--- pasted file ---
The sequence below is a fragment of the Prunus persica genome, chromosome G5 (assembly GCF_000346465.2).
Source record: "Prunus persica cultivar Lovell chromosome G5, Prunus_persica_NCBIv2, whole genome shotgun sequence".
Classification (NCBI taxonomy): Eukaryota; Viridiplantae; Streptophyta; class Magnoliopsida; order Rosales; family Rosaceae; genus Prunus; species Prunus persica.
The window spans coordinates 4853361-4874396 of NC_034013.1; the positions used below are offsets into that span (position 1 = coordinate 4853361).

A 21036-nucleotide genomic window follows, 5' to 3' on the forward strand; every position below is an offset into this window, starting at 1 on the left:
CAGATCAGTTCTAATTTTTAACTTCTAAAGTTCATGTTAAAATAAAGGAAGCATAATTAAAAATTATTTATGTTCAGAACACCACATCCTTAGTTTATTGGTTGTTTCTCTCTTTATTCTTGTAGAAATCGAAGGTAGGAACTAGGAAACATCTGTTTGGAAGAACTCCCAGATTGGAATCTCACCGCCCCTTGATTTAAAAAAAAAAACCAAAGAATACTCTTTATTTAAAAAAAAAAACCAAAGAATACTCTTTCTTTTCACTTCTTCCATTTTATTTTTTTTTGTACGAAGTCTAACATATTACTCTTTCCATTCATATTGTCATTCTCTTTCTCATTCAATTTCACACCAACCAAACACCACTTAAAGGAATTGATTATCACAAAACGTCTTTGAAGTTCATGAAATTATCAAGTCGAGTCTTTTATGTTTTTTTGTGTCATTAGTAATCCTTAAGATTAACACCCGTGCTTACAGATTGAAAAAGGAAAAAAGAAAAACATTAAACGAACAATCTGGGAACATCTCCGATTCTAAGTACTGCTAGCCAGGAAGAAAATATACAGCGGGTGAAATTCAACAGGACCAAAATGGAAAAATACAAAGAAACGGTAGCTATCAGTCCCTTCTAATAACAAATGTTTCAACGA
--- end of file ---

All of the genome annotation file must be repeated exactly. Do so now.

The sequence below is a fragment of the Prunus persica genome, chromosome G5 (assembly GCF_000346465.2).
Source record: "Prunus persica cultivar Lovell chromosome G5, Prunus_persica_NCBIv2, whole genome shotgun sequence".
Classification (NCBI taxonomy): Eukaryota; Viridiplantae; Streptophyta; class Magnoliopsida; order Rosales; family Rosaceae; genus Prunus; species Prunus persica.
The window spans coordinates 4853361-4874396 of NC_034013.1; the positions used below are offsets into that span (position 1 = coordinate 4853361).

A 21036-nucleotide genomic window follows, 5' to 3' on the forward strand; every position below is an offset into this window, starting at 1 on the left:
CAGATCAGTTCTAATTTTTAACTTCTAAAGTTCATGTTAAAATAAAGGAAGCATAATTAAAAATTATTTATGTTCAGAACACCACATCCTTAGTTTATTGGTTGTTTCTCTCTTTATTCTTGTAGAAATCGAAGGTAGGAACTAGGAAACATCTGTTTGGAAGAACTCCCAGATTGGAATCTCACCGCCCCTTGATTTAAAAAAAAAAACCAAAGAATACTCTTTATTTAAAAAAAAAAACCAAAGAATACTCTTTCTTTTCACTTCTTCCATTTTATTTTTTTTTGTACGAAGTCTAACATATTACTCTTTCCATTCATATTGTCATTCTCTTTCTCATTCAATTTCACACCAACCAAACACCACTTAAAGGAATTGATTATCACAAAACGTCTTTGAAGTTCATGAAATTATCAAGTCGAGTCTTTTATGTTTTTTTGTGTCATTAGTAATCCTTAAGATTAACACCCGTGCTTACAGATTGAAAAAGGAAAAAAGAAAAACATTAAACGAACAATCTGGGAACATCTCCGATTCTAAGTACTGCTAGCCAGGAAGAAAATATACAGCGGGTGAAATTCAACAGGACCAAAATGGAAAAATACAAAGAAACGGTAGCTATCAGTCCCTTCTAATAACAAATGTTTCAACGA